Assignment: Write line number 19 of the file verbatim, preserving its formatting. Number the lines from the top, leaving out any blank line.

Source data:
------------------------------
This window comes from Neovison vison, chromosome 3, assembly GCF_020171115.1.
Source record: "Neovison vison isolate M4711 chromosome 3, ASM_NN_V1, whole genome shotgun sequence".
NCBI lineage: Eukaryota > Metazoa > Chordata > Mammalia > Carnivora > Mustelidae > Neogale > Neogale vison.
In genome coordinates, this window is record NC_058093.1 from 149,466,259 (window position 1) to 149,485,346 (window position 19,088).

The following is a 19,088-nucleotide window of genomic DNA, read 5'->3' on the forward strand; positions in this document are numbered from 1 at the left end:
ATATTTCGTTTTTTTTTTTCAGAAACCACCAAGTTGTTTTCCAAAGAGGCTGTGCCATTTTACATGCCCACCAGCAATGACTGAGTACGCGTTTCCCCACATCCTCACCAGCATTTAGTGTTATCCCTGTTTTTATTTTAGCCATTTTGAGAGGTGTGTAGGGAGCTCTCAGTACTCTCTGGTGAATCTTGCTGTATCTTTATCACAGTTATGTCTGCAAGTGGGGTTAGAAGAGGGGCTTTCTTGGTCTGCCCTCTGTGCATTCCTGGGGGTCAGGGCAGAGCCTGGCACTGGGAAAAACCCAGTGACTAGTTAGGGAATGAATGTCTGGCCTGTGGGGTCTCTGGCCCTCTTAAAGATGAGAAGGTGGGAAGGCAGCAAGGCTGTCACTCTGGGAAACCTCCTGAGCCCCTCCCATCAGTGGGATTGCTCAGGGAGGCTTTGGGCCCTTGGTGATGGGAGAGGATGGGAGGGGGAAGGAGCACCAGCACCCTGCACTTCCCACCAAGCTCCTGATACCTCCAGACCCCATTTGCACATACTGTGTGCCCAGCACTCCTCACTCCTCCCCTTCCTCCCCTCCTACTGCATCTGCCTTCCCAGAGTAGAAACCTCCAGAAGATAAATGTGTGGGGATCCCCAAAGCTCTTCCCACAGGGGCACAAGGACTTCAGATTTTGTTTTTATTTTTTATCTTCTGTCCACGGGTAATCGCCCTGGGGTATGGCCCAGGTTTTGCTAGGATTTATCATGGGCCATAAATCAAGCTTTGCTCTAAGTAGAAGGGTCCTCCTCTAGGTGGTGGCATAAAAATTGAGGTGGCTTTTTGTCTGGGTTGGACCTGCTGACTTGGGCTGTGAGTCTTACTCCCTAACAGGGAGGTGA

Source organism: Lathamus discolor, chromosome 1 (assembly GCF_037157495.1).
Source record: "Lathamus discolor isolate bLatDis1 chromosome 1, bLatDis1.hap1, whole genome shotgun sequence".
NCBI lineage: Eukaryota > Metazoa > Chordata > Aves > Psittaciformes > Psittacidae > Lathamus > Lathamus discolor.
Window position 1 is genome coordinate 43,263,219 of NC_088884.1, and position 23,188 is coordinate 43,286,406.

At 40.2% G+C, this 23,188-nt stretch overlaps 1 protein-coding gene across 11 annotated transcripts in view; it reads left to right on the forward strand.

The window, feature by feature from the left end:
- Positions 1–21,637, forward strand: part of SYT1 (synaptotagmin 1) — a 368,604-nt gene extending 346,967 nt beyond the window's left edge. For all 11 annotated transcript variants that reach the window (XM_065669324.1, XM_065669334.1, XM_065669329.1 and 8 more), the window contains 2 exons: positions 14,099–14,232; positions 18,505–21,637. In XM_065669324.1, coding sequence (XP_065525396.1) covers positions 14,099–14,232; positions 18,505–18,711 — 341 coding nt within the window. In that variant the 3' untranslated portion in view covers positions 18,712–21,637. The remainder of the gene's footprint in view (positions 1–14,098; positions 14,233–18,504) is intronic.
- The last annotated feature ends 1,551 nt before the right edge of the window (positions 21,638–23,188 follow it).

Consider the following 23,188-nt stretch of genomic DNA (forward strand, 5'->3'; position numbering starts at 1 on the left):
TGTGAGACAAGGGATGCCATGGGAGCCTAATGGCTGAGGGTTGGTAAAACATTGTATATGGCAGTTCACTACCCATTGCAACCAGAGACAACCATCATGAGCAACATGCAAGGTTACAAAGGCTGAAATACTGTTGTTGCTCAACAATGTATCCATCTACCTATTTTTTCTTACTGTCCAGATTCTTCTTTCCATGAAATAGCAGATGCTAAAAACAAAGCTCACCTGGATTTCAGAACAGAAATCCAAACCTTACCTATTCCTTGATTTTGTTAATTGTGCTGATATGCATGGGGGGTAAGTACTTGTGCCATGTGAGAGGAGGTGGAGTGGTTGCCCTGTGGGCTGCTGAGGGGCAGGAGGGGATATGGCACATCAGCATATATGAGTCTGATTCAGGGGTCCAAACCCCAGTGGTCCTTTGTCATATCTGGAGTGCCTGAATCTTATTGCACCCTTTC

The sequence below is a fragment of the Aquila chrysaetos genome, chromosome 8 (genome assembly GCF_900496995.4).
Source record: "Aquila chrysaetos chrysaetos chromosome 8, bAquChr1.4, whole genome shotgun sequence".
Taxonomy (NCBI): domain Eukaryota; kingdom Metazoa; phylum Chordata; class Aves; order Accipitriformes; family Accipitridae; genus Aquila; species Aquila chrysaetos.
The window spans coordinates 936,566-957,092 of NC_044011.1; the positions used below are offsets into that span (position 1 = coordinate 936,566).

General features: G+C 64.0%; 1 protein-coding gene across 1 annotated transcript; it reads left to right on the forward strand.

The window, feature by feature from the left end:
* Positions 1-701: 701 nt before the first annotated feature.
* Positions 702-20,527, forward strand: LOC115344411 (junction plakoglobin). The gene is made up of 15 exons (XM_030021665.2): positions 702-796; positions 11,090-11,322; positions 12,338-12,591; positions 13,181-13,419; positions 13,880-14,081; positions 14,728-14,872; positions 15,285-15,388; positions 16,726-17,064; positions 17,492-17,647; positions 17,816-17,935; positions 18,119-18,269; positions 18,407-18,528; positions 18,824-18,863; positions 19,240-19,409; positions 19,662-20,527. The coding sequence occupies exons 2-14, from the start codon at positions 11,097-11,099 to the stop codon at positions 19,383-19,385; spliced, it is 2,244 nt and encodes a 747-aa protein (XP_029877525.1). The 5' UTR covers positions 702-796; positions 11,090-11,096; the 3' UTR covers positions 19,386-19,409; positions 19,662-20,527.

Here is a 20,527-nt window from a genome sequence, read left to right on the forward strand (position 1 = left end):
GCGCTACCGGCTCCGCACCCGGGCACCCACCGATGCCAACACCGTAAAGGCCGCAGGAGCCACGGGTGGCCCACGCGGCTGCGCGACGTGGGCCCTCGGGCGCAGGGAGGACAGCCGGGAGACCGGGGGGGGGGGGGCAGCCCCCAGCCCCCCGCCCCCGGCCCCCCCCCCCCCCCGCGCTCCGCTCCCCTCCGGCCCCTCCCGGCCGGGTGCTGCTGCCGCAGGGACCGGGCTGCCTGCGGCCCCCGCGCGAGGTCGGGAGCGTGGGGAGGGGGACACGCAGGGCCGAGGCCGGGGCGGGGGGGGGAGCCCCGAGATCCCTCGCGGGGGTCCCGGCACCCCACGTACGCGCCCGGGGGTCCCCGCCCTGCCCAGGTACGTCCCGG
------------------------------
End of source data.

Taxonomy (NCBI): domain Eukaryota; kingdom Metazoa; phylum Chordata; class Aves; order Accipitriformes; family Accipitridae; genus Aquila; species Aquila chrysaetos.